Week’s Highlights

Some of the things that caught my interest this week.

  • Stu Larsen’s “I Will Be Happy“. This may be my new travel anthem for a while. I had listened to George Ezra’s Wanted on Voyage, especially on my last trip to Europe. (Barcelona was a particular favorite.)
  • Fountain Pen usage. After listening to Neil Gaiman’s interview on the Tim Ferriss Show, where he talked about Moleskine and Leuchtturm notebooks, and the fountain pens he uses, I decided to look into breaking out some pens that I’ve had stashed away for quite a while. I usually use Uni-Ball Vision Micro, but I’m always willing to try something new.
  • “How Not to be Boring”. This was an interesting video that I think came to me from one of the few newsletters I didn’t unsubscribe to. There’s a lot going on here, and I think it touches on charisma, introversion, honest and truthful exchanges with others, and self-discovery.
  • Godel, Escher, Bach. This is a book I came to through Seth Godin’s blog some years ago, and I started reading it but never finished. While perusing a used book store a couple of weeks ago I found a well-thumbed copy, and I decided to give it a go. It’s been my go-to nonfiction for the past week, and I’m excited to make a dent in this tome.

April Reading

Books Bought:

  • My 1980s and Other Essays – Wayne Koestenbaum
  • Browsings: A Year of Reading, Collecting, and Living with Books – Michael Dirda
  • Keep Going: 10 Ways to Stay Creative in Good Times and Bad – Austin Kleon
  • Critique of Pure Reason – Immanuel Kant
  • Plato: Collected Dialogues – edited by Edith Hamilton
  • The Secrets of Closing the Sale – Zig Ziglar

Books Read:

  • Money: Master the Game – Tony Robbins
  • The Essential Rumi (Translated by Coleman Barks) – unfinished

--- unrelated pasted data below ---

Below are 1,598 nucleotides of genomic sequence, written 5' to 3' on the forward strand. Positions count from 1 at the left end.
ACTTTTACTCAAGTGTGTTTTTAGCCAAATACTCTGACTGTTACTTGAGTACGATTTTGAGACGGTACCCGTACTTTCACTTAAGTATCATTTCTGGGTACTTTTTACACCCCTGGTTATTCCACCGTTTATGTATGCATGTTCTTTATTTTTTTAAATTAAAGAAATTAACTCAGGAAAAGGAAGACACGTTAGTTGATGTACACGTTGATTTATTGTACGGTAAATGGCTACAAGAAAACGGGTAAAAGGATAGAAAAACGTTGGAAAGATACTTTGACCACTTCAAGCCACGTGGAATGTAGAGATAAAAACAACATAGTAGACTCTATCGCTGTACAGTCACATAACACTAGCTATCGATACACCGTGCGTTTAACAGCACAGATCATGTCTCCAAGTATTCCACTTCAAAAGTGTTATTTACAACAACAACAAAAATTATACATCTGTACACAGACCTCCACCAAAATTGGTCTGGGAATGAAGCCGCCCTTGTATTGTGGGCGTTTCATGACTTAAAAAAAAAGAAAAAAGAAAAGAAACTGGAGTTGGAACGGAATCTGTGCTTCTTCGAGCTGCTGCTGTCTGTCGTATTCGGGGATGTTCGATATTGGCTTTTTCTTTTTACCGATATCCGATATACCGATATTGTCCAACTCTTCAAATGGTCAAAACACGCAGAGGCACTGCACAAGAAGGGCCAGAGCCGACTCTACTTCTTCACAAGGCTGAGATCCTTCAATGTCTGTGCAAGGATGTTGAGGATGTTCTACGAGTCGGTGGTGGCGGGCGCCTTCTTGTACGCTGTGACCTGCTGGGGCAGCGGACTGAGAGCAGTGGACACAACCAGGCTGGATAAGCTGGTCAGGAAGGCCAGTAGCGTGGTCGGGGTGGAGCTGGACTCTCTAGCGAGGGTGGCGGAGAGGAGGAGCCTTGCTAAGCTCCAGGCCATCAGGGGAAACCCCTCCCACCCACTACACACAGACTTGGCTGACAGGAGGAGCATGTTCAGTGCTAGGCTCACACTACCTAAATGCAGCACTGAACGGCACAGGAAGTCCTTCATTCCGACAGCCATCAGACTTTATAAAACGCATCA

• The Intelligent Investor – Benjamin Graham (Revised Edition) unfinished

After listening to the Tim Ferriss Show, mostly catching up on episodes I’ve missed, I heard him compliment Tony Robbins’s Money. I had audio book credits through Audible, and decided to give that one a try. So far I’m enjoying it. Some similar threads to Intelligent Investor – a book I’ve had for years but didn’t read much.

I’ve been an investor, and at times a speculator, over the past fifteen years. Mostly I didn’t really know what I was doing. I had success in school with Finance: Micro- and Macroeconomics; & Managerial and Financial Accounting. But mostly I just played around.

I had my first 401(k) in 2004, when I went full-time with NASCAR (prior to pursuing a career in the arts). In five years I think it went up to just over $10,000. I rolled that over into an IRA actually rather recently, in 2014 or 2015. Then, in 2016, I cashed out that IRA entirely. It was at the height of my dark period, and I was getting out of the country for a while.

I think even though I’m back in the country, I’m still somewhere else. My friend Anthony tells me that it’s been a three-year wake-up call, and now I get to be who I was supposed to be in the first place. Honestly, he may be right.

So I’ve been re-looking into the financial markets – which I did used to enjoy learning about.